LCFS carbon credits are designed to provide financial incentives to promote innovation and deployment of low carbon fuels into California's transportation fuel pool. One carbon credit is equal to one metric ton of carbon dioxide equivalent. The objective is to allow market mechanisms to drive industrial and commercial processes to support low emissions or less carbon intensive fuels. If a regulated party is not compliant with LCFS, it could blend additional biofuels or purchase carbon credits to achieve compliance. Alternative fuel producers such as REGI, SYNM, FF, PEIX and AMTX, when selling biofuel into the California market, will be able to command a higher price for their product that includes the value of the generated carbon credits. When there is more demand than supply for carbon credits, credits rise in value. This will encourage more biofuels to be blended in California. The average daily credit value was approximately $12.50 in November 2012, and is most recently trading around $62 ($/MT gCO2e). Figure 2 provides a snap shot of the current trend with LCFS carbon credits. Since the beginning of 2013, the value of the LCFS carbon credit has increased by 131%.
Figure 2: Increasing carbon credit values is expected to continue
The rapid increase in value is primarily due to expected increase in demand for biofuels to meet future compliance needs. In fact, if regulated parties remain at current average fuel mixes and carbon intensities, as reported during the last four quarters, the use of banked credits (carried over from surplus credits of previous years), will only cover the LCFS requirements for 2013. Future compliance will require further CI reduction from the transportation fuel pool. Figure 3, provides a potential scenario from the Institute of Transportation Studies, University of California at Davis.
Figure 3: Expected deficit of LCFS carbon credits if remaining on current status quo, blend rates and fuel mixes
Source: Institute of Transportation Studies, University of California at Davis. Net credits generated are the number of credits or deficits generated in each period. Banked credits, after compliance, are the number of excess credits banked from the current or previous years.
Because gasoline/ethanol and diesel/biomass diesel are pooled under LCFS for compliance purposes, regulated parties can over-blend in one category to compensate for deficiencies in other categories. Given the 10% blend wall for ethanol and gasoline (10% ethanol 90% gasoline), and in order to meet decreasing CIs requirements, we believe that California will increase the amount of biodiesel blended into diesel from its current level of approximately 1% (B1) to 5% (B5) in the near term, and 20% (B20) over the medium/longer term. In the past, California has not been consuming biodiesel at 5% blend rates - last year the blend rate was closer to 1% of total distillate sales. Given the strong blending economics and strict LCFS requirements, we believe blend rates will increase to 5%, which will provide significant growth opportunities for biodiesel producers. Regulated parties such as VLO and TSO will likely blend more biodiesel to capture favorable economics and to meet compliance.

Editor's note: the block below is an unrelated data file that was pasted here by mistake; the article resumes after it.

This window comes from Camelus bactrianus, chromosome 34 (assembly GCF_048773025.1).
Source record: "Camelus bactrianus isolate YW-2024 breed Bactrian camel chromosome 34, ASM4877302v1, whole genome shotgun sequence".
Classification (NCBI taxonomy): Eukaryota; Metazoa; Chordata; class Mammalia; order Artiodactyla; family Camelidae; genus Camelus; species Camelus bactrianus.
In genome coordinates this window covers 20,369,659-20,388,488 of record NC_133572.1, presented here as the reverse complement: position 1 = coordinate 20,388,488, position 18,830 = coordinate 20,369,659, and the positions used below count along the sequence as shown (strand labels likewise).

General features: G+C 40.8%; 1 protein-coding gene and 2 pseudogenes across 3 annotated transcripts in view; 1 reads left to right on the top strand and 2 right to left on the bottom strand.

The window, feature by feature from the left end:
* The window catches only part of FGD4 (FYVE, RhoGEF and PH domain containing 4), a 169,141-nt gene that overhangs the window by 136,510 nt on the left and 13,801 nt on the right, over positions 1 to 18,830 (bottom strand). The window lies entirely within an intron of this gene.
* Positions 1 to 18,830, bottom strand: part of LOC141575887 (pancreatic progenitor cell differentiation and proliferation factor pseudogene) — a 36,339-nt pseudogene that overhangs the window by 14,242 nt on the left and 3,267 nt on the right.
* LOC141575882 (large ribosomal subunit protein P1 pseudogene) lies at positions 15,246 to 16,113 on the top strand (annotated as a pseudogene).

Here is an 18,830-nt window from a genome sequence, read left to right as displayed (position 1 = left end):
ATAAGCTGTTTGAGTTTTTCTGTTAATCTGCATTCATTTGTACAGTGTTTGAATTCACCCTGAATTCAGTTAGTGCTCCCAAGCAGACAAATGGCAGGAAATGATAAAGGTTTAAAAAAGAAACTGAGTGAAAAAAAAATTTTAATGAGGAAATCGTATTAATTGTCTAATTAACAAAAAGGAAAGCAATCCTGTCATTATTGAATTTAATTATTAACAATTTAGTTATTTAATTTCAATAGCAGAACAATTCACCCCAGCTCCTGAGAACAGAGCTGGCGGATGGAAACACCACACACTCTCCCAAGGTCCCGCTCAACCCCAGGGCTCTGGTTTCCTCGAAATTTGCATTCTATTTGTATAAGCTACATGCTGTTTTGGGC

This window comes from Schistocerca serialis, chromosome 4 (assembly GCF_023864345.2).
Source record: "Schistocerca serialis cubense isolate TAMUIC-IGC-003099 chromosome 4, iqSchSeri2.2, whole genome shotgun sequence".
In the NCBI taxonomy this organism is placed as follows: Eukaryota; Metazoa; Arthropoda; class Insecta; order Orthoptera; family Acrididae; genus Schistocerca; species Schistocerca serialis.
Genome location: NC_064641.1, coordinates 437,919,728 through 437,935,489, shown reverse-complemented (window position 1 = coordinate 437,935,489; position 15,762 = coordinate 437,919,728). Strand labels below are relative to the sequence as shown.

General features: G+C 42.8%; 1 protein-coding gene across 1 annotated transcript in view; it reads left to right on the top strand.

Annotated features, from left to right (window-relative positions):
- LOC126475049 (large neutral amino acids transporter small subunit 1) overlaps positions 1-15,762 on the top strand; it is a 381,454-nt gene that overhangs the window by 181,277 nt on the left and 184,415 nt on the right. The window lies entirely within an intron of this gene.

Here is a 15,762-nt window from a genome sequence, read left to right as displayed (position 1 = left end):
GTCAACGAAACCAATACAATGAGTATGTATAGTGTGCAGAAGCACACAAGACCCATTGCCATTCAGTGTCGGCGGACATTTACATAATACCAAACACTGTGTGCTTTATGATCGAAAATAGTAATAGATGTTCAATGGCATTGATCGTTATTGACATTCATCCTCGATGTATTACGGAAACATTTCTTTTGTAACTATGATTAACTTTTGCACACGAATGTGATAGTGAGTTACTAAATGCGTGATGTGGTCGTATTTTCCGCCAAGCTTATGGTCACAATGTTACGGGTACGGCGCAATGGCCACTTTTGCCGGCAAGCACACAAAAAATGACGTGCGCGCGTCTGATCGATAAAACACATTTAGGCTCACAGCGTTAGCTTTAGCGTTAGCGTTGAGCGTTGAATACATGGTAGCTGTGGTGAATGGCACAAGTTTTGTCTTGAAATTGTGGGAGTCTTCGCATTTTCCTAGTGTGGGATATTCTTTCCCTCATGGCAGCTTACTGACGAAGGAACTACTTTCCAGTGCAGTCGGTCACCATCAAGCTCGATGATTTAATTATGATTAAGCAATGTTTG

California Diesel Market to Undergo Significant Demand Expansion
As mentioned in this Seeking Alpha article, the biomass-based diesel industry is facing favorable margins driven by the $1/gal tax credit and high D4 RIN values. Strong blending economics resulting from the RFS mandate, blenders are now incentivized to blend up to 5%. However, not well known to the investment community, the California Air Resources Board is working on state regulations that will help the adoption of blend rates up to 20%. The increase in the blend rates is to accommodate future LCFS requirements. The finalized terms of the regulations are expected to be completed later in 2013 and could be a significant catalyst for the entire biodiesel sector. Assuming regulated parties blend up to the rate of 5%, approximately 175Mgals per year (5% * 3.5Bgals/year of diesel used in California) of biodiesel will be blended in California. This is a significant increase compared to the 30Mgals of biodiesel that was blended in 2012. At 20% blend rate, the amount of biodiesel that can be blended into the transportation fuel pool will be around 700Mgals per year (5% * 3.5Bgals/year). To illustrate the significance of the California opportunity, the federally mandated renewable volume obligation (RVO) for the entire US is 1.28B gals for 2013 as shown in Figure 4. The B20 opportunity, as a result of LCFS, will significantly increase the incremental demand for biodiesel production in the US.
Figure 4: B20 blend will increase the available market for biodiesel in California. Increase in demand due to LCFS could potentially benefit biomass-based diesel producers
Source: RFS, EIA
As shown in Figure 1, the year-over-year requirements to decrease carbon intensity will provide secular tailwinds for certain biofuel producers for many years. In order to meet increasing stringent requirements of LCFS, 20% biodiesel blends are expected to quadruple the available market for biodiesel producers who sell into the California market. Figure 5, illustrates the economics for biodiesel and renewable diesel producers at current LCFS carbon credit levels.